It seems, however, that the new church was less than well built, and within 20 years the building was in need of substantial repair. Mrs Clive died (aged 89) in 1874, and the role of principal benefactor of the parish passed to John Walter III of Bearwood, chief proprietor of The Times.
The 1880's also marked the high point of the Bearwood estate, which in 1883 extended to 7,054 acres (11 square miles).
In 1887 John Walter rebuilt the whole of the eastern end of the church, including the altar and vestry, and added north and south transepts, at a cost of £1,800. Instead of flint stone, the walls of the new chancel were constructed of grey Portland stone with Bath-stone facings. The old barrel organ was also replaced.
The church was very crowded for the dedication of the new chancel on 27 April 1887 as it was followed by a confirmation service for 92 candidates from Barkham and 5 nearby parishes. The following account appeared in the Reading Mercury.
'On Wednesday last the Bishop of Oxford visited the village of Barkham to hold a Confirmation and to dedicate the new portion of the Church which has just been completed. It consists of a chancel, two transepts and vestry, which form a very handsome and well-proportioned structure. Twenty-six years ago a new church was built in place of the old building, composed principally of wood, wherein the people of Barkham had worshipped for many centuries ... Although a new church was built so recently, the workmanship was so inferior that there was great danger of the total collapse of the chancel, and the condition of the nave is not much better. With his usual liberality and munificence, Mr Walter, of Bearwood, on whose estate nearly the whole of the village of Barkham is situated, undertook to rebuild the chancel, and to add the new transepts which form such an important and valuable addition to the church ... Very few churches are so firmly and substantially built, and few exceed the beauty of its proportions. The roof is a particularly good piece of work. All the building has been done by Mr Walter's workmen, under the superintendence of Mr Deacon and Mr Teakle ...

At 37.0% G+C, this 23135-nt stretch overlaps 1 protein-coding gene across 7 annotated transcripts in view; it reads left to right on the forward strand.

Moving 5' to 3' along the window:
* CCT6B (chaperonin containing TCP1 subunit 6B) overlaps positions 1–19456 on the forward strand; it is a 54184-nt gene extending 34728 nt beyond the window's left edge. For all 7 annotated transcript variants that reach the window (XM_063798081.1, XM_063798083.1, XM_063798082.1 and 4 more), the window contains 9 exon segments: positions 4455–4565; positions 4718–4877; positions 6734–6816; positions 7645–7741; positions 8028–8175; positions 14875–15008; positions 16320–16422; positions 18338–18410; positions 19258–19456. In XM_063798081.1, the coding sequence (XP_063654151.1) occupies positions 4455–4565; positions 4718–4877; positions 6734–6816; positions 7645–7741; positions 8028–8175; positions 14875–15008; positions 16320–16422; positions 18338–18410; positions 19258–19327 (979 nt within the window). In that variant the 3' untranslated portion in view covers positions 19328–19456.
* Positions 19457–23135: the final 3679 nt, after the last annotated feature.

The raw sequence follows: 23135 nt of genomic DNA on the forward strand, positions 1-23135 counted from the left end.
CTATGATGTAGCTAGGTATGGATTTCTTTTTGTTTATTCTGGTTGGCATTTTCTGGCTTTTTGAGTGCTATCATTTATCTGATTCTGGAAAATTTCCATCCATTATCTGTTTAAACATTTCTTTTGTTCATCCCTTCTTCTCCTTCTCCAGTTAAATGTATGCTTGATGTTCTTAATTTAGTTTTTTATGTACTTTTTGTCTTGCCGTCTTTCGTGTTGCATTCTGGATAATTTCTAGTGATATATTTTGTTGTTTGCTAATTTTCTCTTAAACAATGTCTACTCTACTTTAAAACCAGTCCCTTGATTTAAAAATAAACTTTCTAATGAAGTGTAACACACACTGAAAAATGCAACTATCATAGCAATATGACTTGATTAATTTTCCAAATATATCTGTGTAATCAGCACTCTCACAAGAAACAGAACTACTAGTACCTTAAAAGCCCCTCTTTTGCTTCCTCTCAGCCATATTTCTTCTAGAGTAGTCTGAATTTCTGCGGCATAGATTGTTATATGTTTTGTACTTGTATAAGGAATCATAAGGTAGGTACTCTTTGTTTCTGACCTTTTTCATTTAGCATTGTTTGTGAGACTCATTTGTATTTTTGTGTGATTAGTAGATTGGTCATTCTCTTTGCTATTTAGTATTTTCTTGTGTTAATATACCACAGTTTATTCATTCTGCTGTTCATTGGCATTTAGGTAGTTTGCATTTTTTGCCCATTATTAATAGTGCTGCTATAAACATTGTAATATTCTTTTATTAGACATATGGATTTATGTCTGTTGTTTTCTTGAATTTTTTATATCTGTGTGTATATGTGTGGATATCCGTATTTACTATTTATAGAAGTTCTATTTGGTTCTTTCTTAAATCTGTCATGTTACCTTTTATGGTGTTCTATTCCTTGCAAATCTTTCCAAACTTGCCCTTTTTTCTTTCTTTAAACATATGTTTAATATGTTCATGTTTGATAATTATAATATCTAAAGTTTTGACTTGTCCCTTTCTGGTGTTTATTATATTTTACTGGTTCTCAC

The service commenced with the dedication; after which the Confirmation Service was proceeded with, the Bishop giving two most able and instructive addresses to the candidates, who numbered 92 - 50 males and 42 females ... The collection for the new organ fund amounted to £8 18s. The choir sang with accuracy, taste, and feeling, both at the morning and evening services, and were well supported by the excellent playing of Miss Ashby, who presided at the harmonium. Mr Wood, the choirmaster, deserves great credit for the way in which the choir acquitted themselves. In the afternoon some of the choirmen from Arborfield joined in the service. After the service a large number of visitors proceeded to the Rectory for tea. We may remark that the decorations of the church were very carefully and tastefully arranged.'